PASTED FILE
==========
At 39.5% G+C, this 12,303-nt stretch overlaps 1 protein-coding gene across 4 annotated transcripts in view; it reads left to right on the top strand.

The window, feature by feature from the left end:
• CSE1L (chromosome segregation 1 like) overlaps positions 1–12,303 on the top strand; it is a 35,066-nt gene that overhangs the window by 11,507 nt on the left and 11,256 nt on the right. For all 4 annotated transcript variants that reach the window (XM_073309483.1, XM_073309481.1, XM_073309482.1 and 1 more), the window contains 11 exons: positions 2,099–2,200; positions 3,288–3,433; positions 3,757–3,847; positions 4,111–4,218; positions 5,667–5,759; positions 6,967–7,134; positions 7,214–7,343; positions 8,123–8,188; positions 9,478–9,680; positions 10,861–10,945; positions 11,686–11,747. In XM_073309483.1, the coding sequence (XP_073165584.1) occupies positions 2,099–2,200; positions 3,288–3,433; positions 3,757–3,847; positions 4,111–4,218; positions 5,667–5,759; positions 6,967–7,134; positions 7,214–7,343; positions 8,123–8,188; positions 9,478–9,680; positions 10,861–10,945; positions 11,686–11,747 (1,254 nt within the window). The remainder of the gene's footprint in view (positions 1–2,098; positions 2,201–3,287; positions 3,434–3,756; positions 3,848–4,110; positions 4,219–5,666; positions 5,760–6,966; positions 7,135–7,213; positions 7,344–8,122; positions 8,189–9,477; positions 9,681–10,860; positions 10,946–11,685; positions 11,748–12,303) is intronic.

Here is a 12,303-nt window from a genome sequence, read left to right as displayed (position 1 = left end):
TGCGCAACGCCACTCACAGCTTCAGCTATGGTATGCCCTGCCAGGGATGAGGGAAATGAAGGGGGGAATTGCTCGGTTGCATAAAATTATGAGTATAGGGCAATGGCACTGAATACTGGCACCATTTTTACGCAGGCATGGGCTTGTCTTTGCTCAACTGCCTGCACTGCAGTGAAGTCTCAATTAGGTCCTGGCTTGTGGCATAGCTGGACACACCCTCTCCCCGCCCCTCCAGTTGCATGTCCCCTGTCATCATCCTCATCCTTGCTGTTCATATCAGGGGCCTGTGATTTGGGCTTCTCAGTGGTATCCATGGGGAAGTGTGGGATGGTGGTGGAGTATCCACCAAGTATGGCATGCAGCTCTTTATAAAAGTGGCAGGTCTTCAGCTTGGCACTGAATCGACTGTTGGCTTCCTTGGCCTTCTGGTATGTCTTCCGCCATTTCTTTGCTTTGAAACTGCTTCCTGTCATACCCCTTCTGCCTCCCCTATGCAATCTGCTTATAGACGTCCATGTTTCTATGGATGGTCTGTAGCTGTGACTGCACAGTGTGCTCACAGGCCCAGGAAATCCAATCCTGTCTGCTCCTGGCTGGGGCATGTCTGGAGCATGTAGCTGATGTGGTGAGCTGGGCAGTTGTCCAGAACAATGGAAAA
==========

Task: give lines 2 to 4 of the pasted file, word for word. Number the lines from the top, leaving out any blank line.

The window, feature by feature from the left end:
• CSE1L (chromosome segregation 1 like) overlaps positions 1–12,303 on the top strand; it is a 35,066-nt gene that overhangs the window by 11,507 nt on the left and 11,256 nt on the right. For all 4 annotated transcript variants that reach the window (XM_073309483.1, XM_073309481.1, XM_073309482.1 and 1 more), the window contains 11 exons: positions 2,099–2,200; positions 3,288–3,433; positions 3,757–3,847; positions 4,111–4,218; positions 5,667–5,759; positions 6,967–7,134; positions 7,214–7,343; positions 8,123–8,188; positions 9,478–9,680; positions 10,861–10,945; positions 11,686–11,747. In XM_073309483.1, the coding sequence (XP_073165584.1) occupies positions 2,099–2,200; positions 3,288–3,433; positions 3,757–3,847; positions 4,111–4,218; positions 5,667–5,759; positions 6,967–7,134; positions 7,214–7,343; positions 8,123–8,188; positions 9,478–9,680; positions 10,861–10,945; positions 11,686–11,747 (1,254 nt within the window). The remainder of the gene's footprint in view (positions 1–2,098; positions 2,201–3,287; positions 3,434–3,756; positions 3,848–4,110; positions 4,219–5,666; positions 5,760–6,966; positions 7,135–7,213; positions 7,344–8,122; positions 8,189–9,477; positions 9,681–10,860; positions 10,946–11,685; positions 11,748–12,303) is intronic.

Here is a 12,303-nt window from a genome sequence, read left to right as displayed (position 1 = left end):